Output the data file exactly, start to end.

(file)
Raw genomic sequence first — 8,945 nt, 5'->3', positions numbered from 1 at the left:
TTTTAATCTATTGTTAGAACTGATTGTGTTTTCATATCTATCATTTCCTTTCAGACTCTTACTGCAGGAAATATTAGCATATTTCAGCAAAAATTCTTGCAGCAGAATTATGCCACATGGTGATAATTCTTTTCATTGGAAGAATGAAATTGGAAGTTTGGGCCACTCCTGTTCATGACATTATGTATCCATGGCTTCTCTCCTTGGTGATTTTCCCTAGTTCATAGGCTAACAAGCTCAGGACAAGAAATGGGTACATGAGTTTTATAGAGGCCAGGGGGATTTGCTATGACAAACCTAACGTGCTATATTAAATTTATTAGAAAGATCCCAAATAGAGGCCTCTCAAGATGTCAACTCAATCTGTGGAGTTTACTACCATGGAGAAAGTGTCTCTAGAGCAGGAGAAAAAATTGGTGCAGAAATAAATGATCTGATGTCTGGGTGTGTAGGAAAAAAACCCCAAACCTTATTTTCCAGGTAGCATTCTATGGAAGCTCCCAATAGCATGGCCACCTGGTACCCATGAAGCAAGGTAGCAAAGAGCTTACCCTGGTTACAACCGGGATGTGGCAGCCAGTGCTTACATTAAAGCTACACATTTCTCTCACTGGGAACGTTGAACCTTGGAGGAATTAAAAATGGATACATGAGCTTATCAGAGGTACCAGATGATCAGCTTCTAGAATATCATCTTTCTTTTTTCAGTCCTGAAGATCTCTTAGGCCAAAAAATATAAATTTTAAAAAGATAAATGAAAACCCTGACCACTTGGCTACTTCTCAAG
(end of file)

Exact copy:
Raw genomic sequence first — 8,945 nt, 5'->3', positions numbered from 1 at the left:
TTTTAATCTATTGTTAGAACTGATTGTGTTTTCATATCTATCATTTCCTTTCAGACTCTTACTGCAGGAAATATTAGCATATTTCAGCAAAAATTCTTGCAGCAGAATTATGCCACATGGTGATAATTCTTTTCATTGGAAGAATGAAATTGGAAGTTTGGGCCACTCCTGTTCATGACATTATGTATCCATGGCTTCTCTCCTTGGTGATTTTCCCTAGTTCATAGGCTAACAAGCTCAGGACAAGAAATGGGTACATGAGTTTTATAGAGGCCAGGGGGATTTGCTATGACAAACCTAACGTGCTATATTAAATTTATTAGAAAGATCCCAAATAGAGGCCTCTCAAGATGTCAACTCAATCTGTGGAGTTTACTACCATGGAGAAAGTGTCTCTAGAGCAGGAGAAAAAATTGGTGCAGAAATAAATGATCTGATGTCTGGGTGTGTAGGAAAAAAACCCCAAACCTTATTTTCCAGGTAGCATTCTATGGAAGCTCCCAATAGCATGGCCACCTGGTACCCATGAAGCAAGGTAGCAAAGAGCTTACCCTGGTTACAACCGGGATGTGGCAGCCAGTGCTTACATTAAAGCTACACATTTCTCTCACTGGGAACGTTGAACCTTGGAGGAATTAAAAATGGATACATGAGCTTATCAGAGGTACCAGATGATCAGCTTCTAGAATATCATCTTTCTTTTTTCAGTCCTGAAGATCTCTTAGGCCAAAAAATATAAATTTTAAAAAGATAAATGAAAACCCTGACCACTTGGCTACTTCTCAAG